It is worth noting that the electric current in the absence of an external electric field continued to flow through these samples after the sunlight simulator was switched off. The light and dark currents in the contact strips are presented in Fig. 17. It is seen that the generation of charge carriers in the dark at zero applied bias is constant throughout the experiment time. The dark current in the silver contact is caused by the charge carrier generation in the contact itself. The source of dark-current charge carriers are copper clusters in silver pores and on the silver surface.
Fig. 17. Time dependence of the (1) dark and (2) light currents at zero applied bias in contact strips with copper clusters in silver pores.
The current in the silver contact with copper clusters while illuminating the solar cell is caused by the generation of charge carriers in the semiconductor part of the silicon wafer. The number of charge carriers generated in the p-n junction is two orders of magnitude larger than the number of charge carriers in copper clusters since the light current is so larger than the dark current (Fig. 17).
The copper deposition onto silver does not lead to the formation of a silver-copper solid solution. The contact of the crystal structures gives rise to an electric potential difference. This is insufficient for generation of current carriers.
However, the contact of the copper and silver crystal structures causes compression of the metal strip and can decrease the metal work function of copper clusters.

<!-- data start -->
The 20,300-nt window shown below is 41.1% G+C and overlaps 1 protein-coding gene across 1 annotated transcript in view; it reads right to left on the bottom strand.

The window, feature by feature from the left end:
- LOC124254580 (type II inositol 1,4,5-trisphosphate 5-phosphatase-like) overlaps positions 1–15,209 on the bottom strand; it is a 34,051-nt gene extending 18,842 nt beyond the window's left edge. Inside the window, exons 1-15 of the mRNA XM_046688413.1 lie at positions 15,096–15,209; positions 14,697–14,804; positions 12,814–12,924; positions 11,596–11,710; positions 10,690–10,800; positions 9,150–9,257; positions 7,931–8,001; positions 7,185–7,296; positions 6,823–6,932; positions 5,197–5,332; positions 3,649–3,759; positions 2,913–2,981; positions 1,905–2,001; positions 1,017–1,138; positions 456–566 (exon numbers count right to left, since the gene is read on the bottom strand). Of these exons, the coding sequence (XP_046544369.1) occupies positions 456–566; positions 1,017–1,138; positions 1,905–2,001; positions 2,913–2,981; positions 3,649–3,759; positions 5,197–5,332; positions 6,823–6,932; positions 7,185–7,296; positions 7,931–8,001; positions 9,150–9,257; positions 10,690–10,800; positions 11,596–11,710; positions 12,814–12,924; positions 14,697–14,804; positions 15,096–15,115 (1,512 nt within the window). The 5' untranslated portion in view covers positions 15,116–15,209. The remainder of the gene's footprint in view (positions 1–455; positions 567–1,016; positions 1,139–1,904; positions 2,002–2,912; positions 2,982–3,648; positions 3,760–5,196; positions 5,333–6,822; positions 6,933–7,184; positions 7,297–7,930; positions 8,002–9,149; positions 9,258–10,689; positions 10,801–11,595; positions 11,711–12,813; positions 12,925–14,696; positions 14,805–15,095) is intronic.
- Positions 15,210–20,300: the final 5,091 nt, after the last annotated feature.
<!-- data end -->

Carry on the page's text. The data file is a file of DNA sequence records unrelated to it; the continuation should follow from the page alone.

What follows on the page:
We consider that the charge carrier generation in the dark by copper clusters in the contact strip as a component of the solar cell is caused by the deformation of the strip. It is known (Albert & Chudnovsky, 2008), that deformation of metal cluster structures can induce high – temperature superconductivity. Therefore, it is necessary to investigate the behavior of the studied samples in a magnetic field.
Solar energy conversion is widely used in electric power generation. Its efficiency in domestic and industrial plants depends on the quality of components (Slaoui A & Collins, 2007). Discovered in this work, the dark current in the silver contact on the illuminated side of a silicon solar cell generates electricity in amount of up to 5% of the rated value in the absence of sunlight. Therefore, the efficiency of solar energy conversion plants with copper – silver contacts is higher even at the same efficiency of the semiconductor part of the solar cell.